Conservationists call for Indian wetland protection
Conservationists are urging the Indian government to seek international protection for the country's wetlands at a summit in Korea later this year.
As part of their campaign, the Bombay Natural History Society (BNHS) presented Indian vice president Mohammad Hamid Ansari with a book called Potential and Existing Ramsar sites in India at a special ceremony in New Delhi last Friday.
It describes 160 coastal and freshwater sites of which only 25 have been classified as wetlands of international importance under the international Ramsar Treaty.
BNHS director Dr Asad Rahmani, who co-authored the 560-page book with fellow society member Zafar ul Islam, said: “Wetlands play a major role in the ecological security of our country.
“With the looming threat of climate change and food scarcity, we must protect our existing wetlands and revive degraded ones so they can play their ecological role.”
Campaigners believe the unclassified wetlands are in dire need of protection from threats, including pollution and development.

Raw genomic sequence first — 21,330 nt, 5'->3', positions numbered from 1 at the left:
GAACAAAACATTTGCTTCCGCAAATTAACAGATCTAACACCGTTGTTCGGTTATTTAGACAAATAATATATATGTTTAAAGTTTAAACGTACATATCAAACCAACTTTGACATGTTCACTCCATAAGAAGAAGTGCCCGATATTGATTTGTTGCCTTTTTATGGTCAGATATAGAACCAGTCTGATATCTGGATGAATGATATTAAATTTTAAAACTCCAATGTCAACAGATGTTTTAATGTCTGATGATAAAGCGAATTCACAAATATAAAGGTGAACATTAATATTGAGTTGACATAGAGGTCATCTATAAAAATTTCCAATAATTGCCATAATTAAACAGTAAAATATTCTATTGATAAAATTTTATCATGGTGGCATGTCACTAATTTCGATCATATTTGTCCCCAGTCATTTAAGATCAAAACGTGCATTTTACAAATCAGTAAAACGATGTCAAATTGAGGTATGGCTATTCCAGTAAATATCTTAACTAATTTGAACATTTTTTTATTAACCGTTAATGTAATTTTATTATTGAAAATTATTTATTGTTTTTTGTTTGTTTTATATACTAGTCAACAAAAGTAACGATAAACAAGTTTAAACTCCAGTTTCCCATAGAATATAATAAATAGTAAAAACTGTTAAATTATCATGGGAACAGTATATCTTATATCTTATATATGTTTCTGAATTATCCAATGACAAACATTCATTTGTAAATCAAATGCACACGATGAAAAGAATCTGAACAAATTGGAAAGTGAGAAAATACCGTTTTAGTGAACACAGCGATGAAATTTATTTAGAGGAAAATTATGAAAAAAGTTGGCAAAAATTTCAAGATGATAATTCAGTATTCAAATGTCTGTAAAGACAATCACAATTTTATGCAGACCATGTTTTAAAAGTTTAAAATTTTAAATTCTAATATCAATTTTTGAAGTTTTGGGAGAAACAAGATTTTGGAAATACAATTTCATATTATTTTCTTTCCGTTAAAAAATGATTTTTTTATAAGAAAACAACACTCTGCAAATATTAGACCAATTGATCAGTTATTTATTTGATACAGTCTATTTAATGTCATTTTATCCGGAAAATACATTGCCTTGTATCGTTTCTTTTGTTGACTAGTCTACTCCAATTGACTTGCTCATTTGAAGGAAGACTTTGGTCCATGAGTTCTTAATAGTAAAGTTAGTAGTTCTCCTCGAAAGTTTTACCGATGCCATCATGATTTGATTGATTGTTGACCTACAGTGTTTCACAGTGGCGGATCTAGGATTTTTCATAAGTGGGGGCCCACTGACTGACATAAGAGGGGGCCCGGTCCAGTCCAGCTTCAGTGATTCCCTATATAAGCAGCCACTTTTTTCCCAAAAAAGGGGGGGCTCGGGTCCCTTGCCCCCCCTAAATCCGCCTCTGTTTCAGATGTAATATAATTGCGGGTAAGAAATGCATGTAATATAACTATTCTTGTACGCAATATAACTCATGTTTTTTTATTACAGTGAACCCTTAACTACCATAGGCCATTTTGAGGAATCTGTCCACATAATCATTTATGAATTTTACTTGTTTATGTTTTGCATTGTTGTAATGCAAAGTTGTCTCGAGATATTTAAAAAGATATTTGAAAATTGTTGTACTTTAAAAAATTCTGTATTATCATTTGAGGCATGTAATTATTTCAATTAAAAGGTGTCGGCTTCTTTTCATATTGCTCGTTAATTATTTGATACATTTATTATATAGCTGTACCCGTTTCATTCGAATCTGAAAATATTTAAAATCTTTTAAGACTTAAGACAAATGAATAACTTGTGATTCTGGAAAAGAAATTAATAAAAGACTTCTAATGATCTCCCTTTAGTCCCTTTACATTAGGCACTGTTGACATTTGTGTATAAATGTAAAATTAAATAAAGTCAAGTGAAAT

The areas range from the Deepor Beel bird sanctuary in Assam to the Tisgul Tso marshes of Lakakh in the Himalayas and Suchindram and Theroor wetlands at the southernmost tip of India.
The BNHS and the Royal Society for the Protection of Birds (RSPB) is urging the Indian government to give many more wetlands refuge status at the next Ramsar Convention in South Korea in October.
In the book the authors describe the wetlands as “liquid treasures” and say the 25 existing Ramsar sites are just a fraction of the country’s existing wetland habitats.
They argue wetlands are important both to sustain agriculture and for biodiversity conservation, as some of the most endangered species survive in them.
Speaking at the ceremony, Mr Ansari appeared to back support their views. He described the existing number of Ramsar sites as not doing “justice to the existing biodiversity in the country”.
He praised the author’s efforts to identify potential sites, saying: “Let us hope that their immense contribution would assist the Ministry of Environment in its efforts and eventually lead to some of these sites being recognised as wetlands of international importance.”
Ian Barber, an RSPB Asia specialist, said: “The book is a major step forward in detailing India’s environmental riches.
“India is one of the world’s top ten countries for diversity of wildlife and we hope the Indian government will do all it can to recognise this and protect the ecological wealth few other nations have.”